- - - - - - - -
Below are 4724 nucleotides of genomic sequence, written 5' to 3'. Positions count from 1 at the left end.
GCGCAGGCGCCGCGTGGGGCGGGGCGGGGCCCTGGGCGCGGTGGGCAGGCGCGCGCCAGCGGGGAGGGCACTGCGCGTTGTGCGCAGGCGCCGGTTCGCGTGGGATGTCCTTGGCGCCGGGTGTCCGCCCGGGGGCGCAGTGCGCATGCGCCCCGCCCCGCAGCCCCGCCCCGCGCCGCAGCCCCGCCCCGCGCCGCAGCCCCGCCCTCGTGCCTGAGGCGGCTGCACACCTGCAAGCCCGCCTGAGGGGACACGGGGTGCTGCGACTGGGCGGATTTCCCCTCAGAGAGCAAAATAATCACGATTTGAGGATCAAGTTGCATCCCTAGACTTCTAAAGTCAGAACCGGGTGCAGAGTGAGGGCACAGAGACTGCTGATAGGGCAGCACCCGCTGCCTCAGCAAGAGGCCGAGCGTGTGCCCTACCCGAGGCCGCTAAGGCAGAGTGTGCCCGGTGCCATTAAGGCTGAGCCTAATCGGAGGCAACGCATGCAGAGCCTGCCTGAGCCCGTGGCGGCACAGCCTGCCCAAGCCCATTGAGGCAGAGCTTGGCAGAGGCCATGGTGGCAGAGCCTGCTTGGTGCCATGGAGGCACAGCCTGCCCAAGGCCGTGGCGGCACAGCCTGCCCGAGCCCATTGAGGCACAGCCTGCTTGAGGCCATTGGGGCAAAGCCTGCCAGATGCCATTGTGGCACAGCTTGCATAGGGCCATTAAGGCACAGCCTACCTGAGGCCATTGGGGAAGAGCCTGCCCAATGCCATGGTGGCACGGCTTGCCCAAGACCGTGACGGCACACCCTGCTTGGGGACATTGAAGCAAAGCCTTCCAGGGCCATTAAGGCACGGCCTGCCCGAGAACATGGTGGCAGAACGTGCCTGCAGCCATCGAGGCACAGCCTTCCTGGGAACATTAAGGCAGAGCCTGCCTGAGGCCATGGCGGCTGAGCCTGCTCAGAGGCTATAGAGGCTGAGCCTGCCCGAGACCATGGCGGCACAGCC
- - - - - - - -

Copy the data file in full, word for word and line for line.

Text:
Below are 4724 nucleotides of genomic sequence, written 5' to 3'. Positions count from 1 at the left end.
GCGCAGGCGCCGCGTGGGGCGGGGCGGGGCCCTGGGCGCGGTGGGCAGGCGCGCGCCAGCGGGGAGGGCACTGCGCGTTGTGCGCAGGCGCCGGTTCGCGTGGGATGTCCTTGGCGCCGGGTGTCCGCCCGGGGGCGCAGTGCGCATGCGCCCCGCCCCGCAGCCCCGCCCCGCGCCGCAGCCCCGCCCCGCGCCGCAGCCCCGCCCTCGTGCCTGAGGCGGCTGCACACCTGCAAGCCCGCCTGAGGGGACACGGGGTGCTGCGACTGGGCGGATTTCCCCTCAGAGAGCAAAATAATCACGATTTGAGGATCAAGTTGCATCCCTAGACTTCTAAAGTCAGAACCGGGTGCAGAGTGAGGGCACAGAGACTGCTGATAGGGCAGCACCCGCTGCCTCAGCAAGAGGCCGAGCGTGTGCCCTACCCGAGGCCGCTAAGGCAGAGTGTGCCCGGTGCCATTAAGGCTGAGCCTAATCGGAGGCAACGCATGCAGAGCCTGCCTGAGCCCGTGGCGGCACAGCCTGCCCAAGCCCATTGAGGCAGAGCTTGGCAGAGGCCATGGTGGCAGAGCCTGCTTGGTGCCATGGAGGCACAGCCTGCCCAAGGCCGTGGCGGCACAGCCTGCCCGAGCCCATTGAGGCACAGCCTGCTTGAGGCCATTGGGGCAAAGCCTGCCAGATGCCATTGTGGCACAGCTTGCATAGGGCCATTAAGGCACAGCCTACCTGAGGCCATTGGGGAAGAGCCTGCCCAATGCCATGGTGGCACGGCTTGCCCAAGACCGTGACGGCACACCCTGCTTGGGGACATTGAAGCAAAGCCTTCCAGGGCCATTAAGGCACGGCCTGCCCGAGAACATGGTGGCAGAACGTGCCTGCAGCCATCGAGGCACAGCCTTCCTGGGAACATTAAGGCAGAGCCTGCCTGAGGCCATGGCGGCTGAGCCTGCTCAGAGGCTATAGAGGCTGAGCCTGCCCGAGACCATGGCGGCACAGCC